METRO PLUS

Wrought in beauty

ONE OF the most puzzling terms in the ornamental metal business, is the phrase `wrought iron.' The confusion is logical since even the dictionaries cannot agree on a single definition. Technically speaking, any metal can be `wrought,' but the common usage and perception is that `wrought' applies to ferrous metals.

The common vision of the public is of a blacksmith hammering wrought iron on an anvil with a coal forge in the background. It is generally accepted that `wrought' means any metal that is hammered, twisted or bent into shape, as compared to `cast', which is poured at a foundry.

Wrought in beauty

What exactly is wrought iron, than, bearing a similarity to the much in demand cast iron? It is the ornamental form of mild steel (MS), or as a connoisseur in the metal business would describe: an ethnic combination of style and durability that blends with other exclusive building materials to add the distinctive ornate look.

What makes this metal distinguish from cast iron, than in the fact that it is the purest form of iron made by removing other impurities with just 0.2 per cent of carbon content, that it is flexible, and strong, and can be welded and forged nor does it expand on solidification and does not rust easily? Beauty. Not many are aware of the sheer durability and maintenance free nature of wrought iron. It's especially preferred for ornamental furniture, window grills, staircase railings, and designer gates, partition in homes, offices and commercial establishments.

Wrought in beauty

The fact is that wrought iron is an ideal metal to work with. The metal is corrosion resistant, handles stress well, and can accept a thicker finish. Rather than having the detached characteristic of modern steels, true wrought is like bread dough. In a single square inch there may be 250,000 or more of glass like little slag fibres. By their very nature, the fibres help the metal do a better job of absorbing stress. This in turn provides the natural corrosion resistance. It's true that nearly all ferrous metals rust, but wrought iron does a better job at handling it. Because of its corrosion resistance, wrought was the metal of choice in earlier years for marine use, bridges, and girders. It is structurally constructed for the old time blacksmiths. Some of the world's most famous metalwork is made of wrought iron.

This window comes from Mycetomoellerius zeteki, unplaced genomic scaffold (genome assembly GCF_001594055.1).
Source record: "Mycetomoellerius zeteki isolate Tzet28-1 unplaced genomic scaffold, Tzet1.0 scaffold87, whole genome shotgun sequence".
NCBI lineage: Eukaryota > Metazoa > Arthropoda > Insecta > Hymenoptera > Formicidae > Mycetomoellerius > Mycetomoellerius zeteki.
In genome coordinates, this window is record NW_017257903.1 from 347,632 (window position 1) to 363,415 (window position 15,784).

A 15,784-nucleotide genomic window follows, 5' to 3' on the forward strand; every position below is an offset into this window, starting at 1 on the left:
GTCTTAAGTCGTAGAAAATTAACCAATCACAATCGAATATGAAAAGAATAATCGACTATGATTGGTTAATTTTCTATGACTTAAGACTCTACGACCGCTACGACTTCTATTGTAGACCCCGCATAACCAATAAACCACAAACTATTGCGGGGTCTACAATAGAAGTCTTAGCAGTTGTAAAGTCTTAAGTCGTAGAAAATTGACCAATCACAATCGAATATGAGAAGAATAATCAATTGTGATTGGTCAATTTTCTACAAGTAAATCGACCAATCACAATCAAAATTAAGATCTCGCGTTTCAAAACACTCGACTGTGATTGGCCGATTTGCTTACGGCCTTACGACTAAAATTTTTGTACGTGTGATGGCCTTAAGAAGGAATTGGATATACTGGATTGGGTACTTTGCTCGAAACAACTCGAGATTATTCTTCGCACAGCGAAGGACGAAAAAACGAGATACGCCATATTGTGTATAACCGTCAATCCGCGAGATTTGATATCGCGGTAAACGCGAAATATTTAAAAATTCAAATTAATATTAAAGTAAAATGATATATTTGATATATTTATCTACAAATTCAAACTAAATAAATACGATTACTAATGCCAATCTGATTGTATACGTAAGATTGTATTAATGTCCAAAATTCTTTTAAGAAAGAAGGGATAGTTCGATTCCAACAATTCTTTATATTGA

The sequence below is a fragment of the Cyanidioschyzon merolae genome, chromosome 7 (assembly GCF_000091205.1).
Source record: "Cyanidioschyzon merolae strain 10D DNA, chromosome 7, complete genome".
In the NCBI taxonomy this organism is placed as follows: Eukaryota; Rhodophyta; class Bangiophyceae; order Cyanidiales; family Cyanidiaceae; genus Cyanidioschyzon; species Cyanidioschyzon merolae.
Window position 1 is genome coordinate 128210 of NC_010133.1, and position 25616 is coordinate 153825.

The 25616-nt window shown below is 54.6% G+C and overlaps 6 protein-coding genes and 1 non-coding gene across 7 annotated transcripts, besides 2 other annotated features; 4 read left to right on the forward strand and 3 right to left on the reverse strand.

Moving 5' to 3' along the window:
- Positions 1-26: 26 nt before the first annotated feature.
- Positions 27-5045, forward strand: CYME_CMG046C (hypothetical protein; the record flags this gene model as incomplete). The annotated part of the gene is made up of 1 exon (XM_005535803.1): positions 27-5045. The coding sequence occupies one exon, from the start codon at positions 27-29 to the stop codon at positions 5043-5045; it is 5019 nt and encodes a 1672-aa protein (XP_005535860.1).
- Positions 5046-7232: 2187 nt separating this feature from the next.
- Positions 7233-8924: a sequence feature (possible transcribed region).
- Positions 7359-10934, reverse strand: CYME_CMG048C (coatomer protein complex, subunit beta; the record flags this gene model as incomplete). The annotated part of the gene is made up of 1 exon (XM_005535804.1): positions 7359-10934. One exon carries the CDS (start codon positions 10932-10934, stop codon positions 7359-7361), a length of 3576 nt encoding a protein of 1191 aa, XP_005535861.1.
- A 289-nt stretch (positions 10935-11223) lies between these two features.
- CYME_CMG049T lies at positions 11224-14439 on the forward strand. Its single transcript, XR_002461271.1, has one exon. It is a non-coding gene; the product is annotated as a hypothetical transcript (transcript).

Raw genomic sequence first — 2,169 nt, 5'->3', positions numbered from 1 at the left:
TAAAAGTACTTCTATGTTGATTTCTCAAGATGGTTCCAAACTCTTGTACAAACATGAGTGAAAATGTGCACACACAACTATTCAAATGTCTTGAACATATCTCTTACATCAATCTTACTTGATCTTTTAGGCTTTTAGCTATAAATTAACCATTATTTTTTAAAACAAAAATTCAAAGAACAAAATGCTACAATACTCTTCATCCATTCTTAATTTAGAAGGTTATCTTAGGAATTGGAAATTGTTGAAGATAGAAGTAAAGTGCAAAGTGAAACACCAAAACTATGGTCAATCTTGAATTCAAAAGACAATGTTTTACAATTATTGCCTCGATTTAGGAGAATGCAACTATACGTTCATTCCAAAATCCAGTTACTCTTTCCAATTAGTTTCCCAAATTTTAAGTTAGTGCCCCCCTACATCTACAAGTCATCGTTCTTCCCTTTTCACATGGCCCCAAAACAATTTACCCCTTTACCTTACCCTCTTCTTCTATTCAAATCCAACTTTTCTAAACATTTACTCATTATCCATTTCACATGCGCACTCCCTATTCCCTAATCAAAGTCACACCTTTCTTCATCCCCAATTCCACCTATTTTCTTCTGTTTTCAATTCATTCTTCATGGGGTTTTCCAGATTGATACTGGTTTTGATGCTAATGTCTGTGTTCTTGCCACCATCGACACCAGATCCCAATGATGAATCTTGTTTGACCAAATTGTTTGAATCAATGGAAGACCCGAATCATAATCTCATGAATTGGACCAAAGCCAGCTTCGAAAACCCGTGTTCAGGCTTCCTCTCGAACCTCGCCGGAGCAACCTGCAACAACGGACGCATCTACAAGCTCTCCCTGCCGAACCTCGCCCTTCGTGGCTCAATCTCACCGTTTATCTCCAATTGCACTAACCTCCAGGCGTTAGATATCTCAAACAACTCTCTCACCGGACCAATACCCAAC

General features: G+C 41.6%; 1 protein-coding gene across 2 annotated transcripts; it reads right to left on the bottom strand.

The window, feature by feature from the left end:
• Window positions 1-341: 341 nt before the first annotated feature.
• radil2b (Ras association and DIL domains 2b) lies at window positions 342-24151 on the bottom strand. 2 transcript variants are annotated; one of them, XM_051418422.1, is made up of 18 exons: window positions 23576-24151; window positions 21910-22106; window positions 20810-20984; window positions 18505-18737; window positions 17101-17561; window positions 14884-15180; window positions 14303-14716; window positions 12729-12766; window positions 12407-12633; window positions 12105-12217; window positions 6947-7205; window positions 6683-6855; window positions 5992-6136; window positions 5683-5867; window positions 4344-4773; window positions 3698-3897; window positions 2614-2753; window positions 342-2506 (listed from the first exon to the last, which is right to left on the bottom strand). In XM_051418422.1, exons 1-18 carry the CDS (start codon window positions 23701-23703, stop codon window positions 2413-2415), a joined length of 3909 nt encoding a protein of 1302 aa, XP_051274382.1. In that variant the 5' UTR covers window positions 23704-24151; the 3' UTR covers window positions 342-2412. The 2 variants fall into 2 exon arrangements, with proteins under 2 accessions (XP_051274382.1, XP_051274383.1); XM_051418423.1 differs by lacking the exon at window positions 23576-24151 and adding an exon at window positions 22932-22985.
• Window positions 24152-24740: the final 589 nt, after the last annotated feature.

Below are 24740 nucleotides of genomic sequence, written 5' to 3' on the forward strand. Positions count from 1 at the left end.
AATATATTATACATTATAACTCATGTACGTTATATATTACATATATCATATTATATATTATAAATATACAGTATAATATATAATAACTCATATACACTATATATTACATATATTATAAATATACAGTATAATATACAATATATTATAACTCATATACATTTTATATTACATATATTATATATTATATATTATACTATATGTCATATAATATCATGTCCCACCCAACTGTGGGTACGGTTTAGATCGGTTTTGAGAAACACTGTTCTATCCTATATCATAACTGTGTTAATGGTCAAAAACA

It is an accepted fact that, the cast iron is more prone to damages and is brittle. Once again in sharp contrast to cast iron which weighs more, wrought iron weighs less for the same volume and is mild and light.

Wrought in beauty

Wrought iron products also includes sofa sets, fancy mirror frames, candle stands etc. According to an architect's point of view, wrought iron revives the Victorian elegance in designs and brings in an aura of old world charm to your home. Indians are yet to make full use of the specialty of this metal, although they are showing signs of striking an affinity for this metal. It's better known in the north than down south though, Bangalore, Hyderabad and Chennai seemed to have understood the novelty of wrought iron and look all set to change their loyalties from cast iron.

Wrought iron is yet to catch on in Kerala as of now. Cast iron is largely preferred over wrought iron and there aren't many manufacturers in the State too. Experts claim the reason being the high cost of production which doubles when manufactured in our State, what with the labour charges too hot to handle. In such a set-up, says Ms. Nycil George, who runs a wrought iron business in the city " For the time being we bring in the finished goods from Hyderabad and sell it here, but I am confident of introducing this metal in Kerala markets and creating an awareness regarding the exceptionality of wrought iron. What is important is, that wrought iron should catch on in the Kerala market," she adds.